and its leaves shall stay green;

in the year of drought it is not anxious,

   and it does not cease to bear fruit.

Jeremiah 17.7-8

 

How high is your “anxiety quotient” these days?

 

These are anxious times, no? There’s so much to be anxious about: What if Trump wins? What if Hillary wins? What if I keep running out of money before I run out of month? What if I don’t have enough saved up to retire on? What if I don’t get a job that pays me enough to pay off my student loans in a reasonable timeframe? What if my job is “outsourced”? What if people find out about that really stupid thing I did/said? What if things keep heading like they are; what kind of world will my children and grandchildren have to live in? What if my health fails? What if…what if…what if…

 

On the one hand, we might be tempted to just dismiss all this anxiety as unrealistic and perhaps even ungodly: “Why, a lot of these things we are anxious about will never happen. And, besides, God tells us not to worry.” There’s truth there, certainly, but also, truth to tell, bad things, confusing things, troubling things, difficult things do happen in a broken world. There are things that happen to us in life that will produce anxiety. (Notice in the reading from Jeremiah above, the year of drought does come!)

 

So, is Peter just adding to our load of (anxious) guilt when he famously says, “Cast all your anxiety on [God], because he cares for you” (1 Peter 5.7)?

 

Anxiety is an emotional response to those bad, confusing, troubling, difficult things that can happen in life. And we’ve been created for such emotional responses. What matters is what we do with that emotion, with that anxiety. Will it run our lives or will we manage our anxiety?

 

How does a Christ-follower manage anxiety?

 

First, pray.

 

I know, it sounds like a “duh” thing to say, it’s the “correct” answer, the “holy” answer. But I wish I could get back all of the sleep I’ve lost over the years because I was anxiously turning something over and over again in my mind, hours upon hours before I commit myself to praying about the anxiety-producing matter.

 

Let me be clear, prayer in this case is not just, cannot be just, “Here’s what I want you to do, God; now, sic ‘em!” God is not like the Pepsi machine in the Fellowship Hall, where you just put in your money and get the very drink you desire. Rather, the prayer that I have in mind, the prayer that (if I’d only learn!) is most effective in quelling my anxiety is one in which I just say, “God, forgive me for trying to run my life on my own. Help me to see what I need to do to honor you in this situation. Help me to see past this anxiety that’s blocking my view of you and everything else. Help me to let go of my need to have an answer right this minute. Help me to just live into what you can do with this.”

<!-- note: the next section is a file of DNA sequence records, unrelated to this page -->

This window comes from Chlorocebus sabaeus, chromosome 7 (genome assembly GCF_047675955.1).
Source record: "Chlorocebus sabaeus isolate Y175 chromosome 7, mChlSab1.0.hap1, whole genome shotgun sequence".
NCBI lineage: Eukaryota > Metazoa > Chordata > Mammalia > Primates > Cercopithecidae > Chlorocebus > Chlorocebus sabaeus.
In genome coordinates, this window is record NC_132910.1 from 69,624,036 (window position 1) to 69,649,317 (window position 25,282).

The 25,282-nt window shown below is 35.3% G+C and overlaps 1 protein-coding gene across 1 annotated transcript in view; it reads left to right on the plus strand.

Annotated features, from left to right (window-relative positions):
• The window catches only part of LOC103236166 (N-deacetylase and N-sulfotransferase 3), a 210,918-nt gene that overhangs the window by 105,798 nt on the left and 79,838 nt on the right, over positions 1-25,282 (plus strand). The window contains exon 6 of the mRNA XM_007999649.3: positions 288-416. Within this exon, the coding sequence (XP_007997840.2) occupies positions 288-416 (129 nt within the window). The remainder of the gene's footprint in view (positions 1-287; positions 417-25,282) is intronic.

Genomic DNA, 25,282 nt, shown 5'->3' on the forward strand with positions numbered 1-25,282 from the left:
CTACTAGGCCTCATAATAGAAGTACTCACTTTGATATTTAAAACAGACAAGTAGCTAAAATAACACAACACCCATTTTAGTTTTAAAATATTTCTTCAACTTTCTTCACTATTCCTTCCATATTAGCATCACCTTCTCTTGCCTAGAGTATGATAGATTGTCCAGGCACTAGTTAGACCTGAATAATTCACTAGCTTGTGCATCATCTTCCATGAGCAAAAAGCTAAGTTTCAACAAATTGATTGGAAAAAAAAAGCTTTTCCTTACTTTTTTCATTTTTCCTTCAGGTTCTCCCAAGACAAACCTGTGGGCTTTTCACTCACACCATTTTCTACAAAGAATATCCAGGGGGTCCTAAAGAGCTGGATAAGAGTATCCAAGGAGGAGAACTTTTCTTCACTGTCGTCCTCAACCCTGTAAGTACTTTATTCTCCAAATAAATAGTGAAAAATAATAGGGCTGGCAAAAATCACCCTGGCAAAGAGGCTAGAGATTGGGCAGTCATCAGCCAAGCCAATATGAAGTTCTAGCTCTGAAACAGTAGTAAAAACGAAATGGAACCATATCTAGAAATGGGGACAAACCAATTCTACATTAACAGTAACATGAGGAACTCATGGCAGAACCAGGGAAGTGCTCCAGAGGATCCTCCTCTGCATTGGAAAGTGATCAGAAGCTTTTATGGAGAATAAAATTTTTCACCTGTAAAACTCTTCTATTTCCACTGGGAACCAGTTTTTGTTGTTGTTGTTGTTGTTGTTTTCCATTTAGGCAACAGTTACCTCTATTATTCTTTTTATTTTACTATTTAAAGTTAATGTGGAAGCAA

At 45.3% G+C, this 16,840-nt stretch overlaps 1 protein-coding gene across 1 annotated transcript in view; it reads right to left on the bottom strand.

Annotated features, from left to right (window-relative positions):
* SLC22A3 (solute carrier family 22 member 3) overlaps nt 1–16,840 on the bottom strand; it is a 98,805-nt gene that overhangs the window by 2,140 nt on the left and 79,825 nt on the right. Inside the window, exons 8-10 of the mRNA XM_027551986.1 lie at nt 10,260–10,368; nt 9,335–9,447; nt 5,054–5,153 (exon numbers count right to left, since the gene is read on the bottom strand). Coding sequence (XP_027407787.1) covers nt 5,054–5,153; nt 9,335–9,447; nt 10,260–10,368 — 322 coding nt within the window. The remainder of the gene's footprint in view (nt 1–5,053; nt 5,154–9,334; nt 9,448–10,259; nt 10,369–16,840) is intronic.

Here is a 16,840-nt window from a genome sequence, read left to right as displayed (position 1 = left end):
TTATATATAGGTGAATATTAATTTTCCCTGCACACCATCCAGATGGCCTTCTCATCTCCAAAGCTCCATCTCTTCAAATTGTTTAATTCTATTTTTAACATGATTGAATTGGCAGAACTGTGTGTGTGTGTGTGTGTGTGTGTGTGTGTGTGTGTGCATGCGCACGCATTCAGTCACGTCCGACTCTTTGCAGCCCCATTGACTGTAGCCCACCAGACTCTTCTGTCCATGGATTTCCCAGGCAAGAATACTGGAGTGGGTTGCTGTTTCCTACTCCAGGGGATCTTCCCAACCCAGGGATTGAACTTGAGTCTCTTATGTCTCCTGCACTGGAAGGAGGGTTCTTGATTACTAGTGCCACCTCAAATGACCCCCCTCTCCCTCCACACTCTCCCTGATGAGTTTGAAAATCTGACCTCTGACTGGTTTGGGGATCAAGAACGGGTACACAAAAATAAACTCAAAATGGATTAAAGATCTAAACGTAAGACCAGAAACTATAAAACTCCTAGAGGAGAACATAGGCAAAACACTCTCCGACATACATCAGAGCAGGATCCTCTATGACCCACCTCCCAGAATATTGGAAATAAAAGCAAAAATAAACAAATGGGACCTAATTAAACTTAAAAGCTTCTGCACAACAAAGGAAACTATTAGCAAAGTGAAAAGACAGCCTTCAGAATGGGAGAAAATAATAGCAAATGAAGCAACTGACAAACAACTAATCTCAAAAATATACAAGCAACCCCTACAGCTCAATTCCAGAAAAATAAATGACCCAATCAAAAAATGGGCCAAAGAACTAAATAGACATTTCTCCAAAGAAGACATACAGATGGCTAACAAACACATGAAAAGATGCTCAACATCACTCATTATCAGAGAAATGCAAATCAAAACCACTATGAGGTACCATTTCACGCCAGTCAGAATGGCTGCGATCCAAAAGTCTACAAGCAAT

Second, share the burden.

 

I’m not very good at being transparent and sharing my anxieties with trusted others. So, I’m not pointing fingers at anyone else here. Here’s where I am on this right now. I know this is the right thing to do, and I know that others’ perspectives are crucial in helping us manage our anxieties at times. I don’t do that well. But what I do now find myself doing is just talking about whatever it is that’s triggering anxiety with someone I trust. Not necessarily a dedicated conversation. In fact, I usually try to be a bit casual about it all (“Yeah, I’ve been concerned about X lately…”). I have found that just talking about it, not looking for answers, but just admitting to the anxiety, takes away its ability to overwhelm and control me. And maybe with time I’ll even get better at transparency.


Third, “remember” the future (God’s future).

 

Anxiety tries to block our sense of the future, our trust that, with God, the best is always (this side of eternity) yet to come. Paul writes these words in Philippians 4.6: Do not worry about anything, but in everything by prayer and supplication with thanksgiving let your requests be made known to God. But do you remember the words right before that, the words right at the end of v. 5? The Lord is near. Eschatological words, words that remind us that Jesus is coming to set it all straight in the end. Regardless of how deep a shadow anxiety casts, God has guaranteed the future.

 

Part of the cultural newsreel of my generation is the image of then-Alabama Governor George Wallace standing in the doorway of the administration building at the University of Alabama in 1963 to prevent two black students from enrolling. But in the end, due to an intervention by the Kennedy administration, Vivian Malone and James Hood were enrolled. But that’s not the end of the story. The harassment and pressure on Malone and Hood was staggering and intense. A bomb was set off near Malone’s dorm at one point. Hood soon transferred out. But Malone stayed on and in 1965 became the first black person to graduate from the University of Alabama. She went on to a distinguished career in public service. After her death in 2005, someone who knew her made this statement about her: “She had a way of casting herself into the future in order to endure the present and it created a remarkable calmness about her.”

 

What if in my anxious moments I learned to cast myself into the future, into God’s future? What if I could but remember that this momentary anxiety does not mean that God’s future is not real and is not (for certain!) on the way?

 

May God grant that no matter what happens in the world writ large or in our own personal worlds writ small that we will embody his calm and calming presence in a world filled with anxiety.

 

"You have made us for yourself, O Lord,

and our hearts are restless until they find their rest in you."

— Augustine of Hippo, Confessions 1.1